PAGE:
Much of what has been written about Henry can be applied to Cooper Kupp, who turns 30 in June. Kupp's value couldn't be higher and the Rams' 2023 prospects couldn't be lower. They deserved their title. Trading the future for the present in 2021 paid off. Now they live with the consequences.
Kupp's greatness aside, L.A. he has big question marks at quarterback (Has Stafford officially regressed?), the backfield (Can Cam Akers finally make it all work?) and the defense, which used to be his calling card. The Rams are also weak at receiver outside of Kupp, which became apparent last season after the world-class receiver was cut midseason.
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Like the Titans, the Rams must rebuild. But unlike Tennessee, they have higher salary caps.
Kupp was locked up for four more seasons, though the team is out after two years. Still, with the Rams treading water at their best in the NFC, it would be fitting to hand one of the best receivers in the game to a team with cap space and title prospects to make that "last piece of play" . puzzles".
DeAndre Hopkins, WR, Arizona Cardinals
If you think DeAndre Hopkins is going to be done, consider his 64-717-3 receiving line in just nine games last year, with most of that production coming from backup quarterback throws. He could still be a near-elite wide receiver in the NFL, at least for another year.
The Cardinals were the last undefeated team just two years ago. Like the Titans, they appeared to be well on their way to Super Bowl contention. However, Arizona's collapse due to injuries (among other factors) makes them the best contenders to win the title this season.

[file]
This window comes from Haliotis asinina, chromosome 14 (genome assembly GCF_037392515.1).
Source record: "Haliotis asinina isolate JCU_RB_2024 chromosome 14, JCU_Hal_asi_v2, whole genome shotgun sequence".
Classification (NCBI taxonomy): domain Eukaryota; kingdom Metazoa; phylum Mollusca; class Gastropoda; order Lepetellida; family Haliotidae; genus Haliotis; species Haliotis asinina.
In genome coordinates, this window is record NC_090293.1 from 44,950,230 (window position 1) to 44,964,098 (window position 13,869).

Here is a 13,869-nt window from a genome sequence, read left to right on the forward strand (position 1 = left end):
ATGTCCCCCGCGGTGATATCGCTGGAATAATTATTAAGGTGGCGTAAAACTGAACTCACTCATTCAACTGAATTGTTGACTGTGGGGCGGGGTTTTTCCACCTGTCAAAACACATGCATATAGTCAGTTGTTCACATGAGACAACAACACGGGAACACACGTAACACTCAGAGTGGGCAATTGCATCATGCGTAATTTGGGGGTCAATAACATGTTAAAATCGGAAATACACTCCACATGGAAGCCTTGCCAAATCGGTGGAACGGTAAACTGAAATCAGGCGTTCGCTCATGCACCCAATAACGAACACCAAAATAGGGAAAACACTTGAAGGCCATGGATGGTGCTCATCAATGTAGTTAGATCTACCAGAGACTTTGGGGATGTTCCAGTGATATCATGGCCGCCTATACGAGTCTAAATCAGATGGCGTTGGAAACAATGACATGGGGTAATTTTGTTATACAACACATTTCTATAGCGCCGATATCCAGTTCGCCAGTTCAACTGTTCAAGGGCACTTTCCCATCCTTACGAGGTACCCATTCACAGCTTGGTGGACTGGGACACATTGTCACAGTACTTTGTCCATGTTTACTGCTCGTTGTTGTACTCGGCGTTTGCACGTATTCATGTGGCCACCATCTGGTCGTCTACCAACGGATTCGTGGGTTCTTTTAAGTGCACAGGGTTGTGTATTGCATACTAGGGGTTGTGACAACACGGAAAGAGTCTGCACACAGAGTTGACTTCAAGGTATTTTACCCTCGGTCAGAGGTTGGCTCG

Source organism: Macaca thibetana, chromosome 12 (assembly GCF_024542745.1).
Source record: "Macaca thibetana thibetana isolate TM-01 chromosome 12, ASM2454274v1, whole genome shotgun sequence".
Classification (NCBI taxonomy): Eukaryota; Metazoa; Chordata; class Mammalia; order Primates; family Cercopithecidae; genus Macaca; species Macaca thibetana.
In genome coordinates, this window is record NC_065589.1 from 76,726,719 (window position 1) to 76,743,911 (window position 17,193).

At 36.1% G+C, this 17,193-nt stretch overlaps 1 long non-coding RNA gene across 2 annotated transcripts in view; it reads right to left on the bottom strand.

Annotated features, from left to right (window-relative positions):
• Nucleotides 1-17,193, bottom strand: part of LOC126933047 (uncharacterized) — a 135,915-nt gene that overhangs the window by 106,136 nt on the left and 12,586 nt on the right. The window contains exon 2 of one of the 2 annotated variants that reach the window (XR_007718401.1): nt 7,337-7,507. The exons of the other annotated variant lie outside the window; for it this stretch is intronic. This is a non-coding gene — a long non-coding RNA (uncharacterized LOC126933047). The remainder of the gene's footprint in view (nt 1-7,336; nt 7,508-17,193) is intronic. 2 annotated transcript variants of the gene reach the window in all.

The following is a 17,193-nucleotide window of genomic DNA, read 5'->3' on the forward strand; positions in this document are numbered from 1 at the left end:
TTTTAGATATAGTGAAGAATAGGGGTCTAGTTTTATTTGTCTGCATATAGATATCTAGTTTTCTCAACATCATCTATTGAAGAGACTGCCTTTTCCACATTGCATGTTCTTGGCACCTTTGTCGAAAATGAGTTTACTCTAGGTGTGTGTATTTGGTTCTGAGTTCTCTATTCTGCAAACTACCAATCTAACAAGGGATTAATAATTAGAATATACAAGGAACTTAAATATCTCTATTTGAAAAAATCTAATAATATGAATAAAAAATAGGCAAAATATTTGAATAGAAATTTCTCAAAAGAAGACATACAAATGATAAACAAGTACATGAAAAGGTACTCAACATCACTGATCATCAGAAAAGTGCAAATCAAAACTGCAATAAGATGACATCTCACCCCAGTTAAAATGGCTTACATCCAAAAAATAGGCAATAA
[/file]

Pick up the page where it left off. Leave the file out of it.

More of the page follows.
With Kyler Murray potentially out for half the season, it's hard to justify keeping Hopkins around. Coincidentally, sheseemed closeTrade him to the Titans before this year's draft.
There is still a market for an alpha receiver who can improve the passing attack. Depending on how things go in the first month of the season, one or more teams may need Hopkins more than ever. And the cards would be happy to pay.
Tyreek Hill, WR, Miami Dolphins
We can focus on the latter.Dalvin Cook Rumors. But with rumors that he could be waived rather than traded, let's make a much bolder prediction based on some startling truths. And yes, this will look shocking. But keep reading.
Miami went all-in last season when they traded for Tyreek Hill. He certainly fulfilled it. And for a Super Bowl-caliber team, Hill is a must-have WR: an offensive anchor alongside Jaylen Waddle and Tu Tagovailoa. Why would Miami change that?
The problem the Finns face is threefold. First, AFC East is fierce. They could go 10-7 and still finish in last place and miss the postseason. The Patriots can do better. nozzlesyou shouldto be better. And the Bills are still the team to beat. Miami has a lot to do.
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Second, the first half of s.dolphin scheduleit's brutal. Five of their first nine games are road games against the Chargers, Patriots, Bills, Eagles and Chiefs. Home runs against the Broncos, Giants, Panthers and Patriots can make it 3-1. But those road games could put them at 4-5 by midseason, with second-half games against the Cowboys, Ravens and Bills.
Third, Hill turns 30 in March and owes a large amount over the next four years. While the Dolphins could abandon ship after the 2024 season, the dead cap cost would be significant.
Miami's acquisition of Hill was a win-now move while the Patriots and Jets were mired in mediocrity. There's a distinct possibility that the Dolphins franchise will realize by mid-October that they don't have the firepower, cap space or draft capital to make big moves in 2024. Do they keep their core together for a few more years? two or three years and wait for a breakthrough?
The Dolphins may be forced to face the unthinkable: that without a clear path to the Super Bowl, spending tens of millions a year on Hill becomes more painful than beneficial.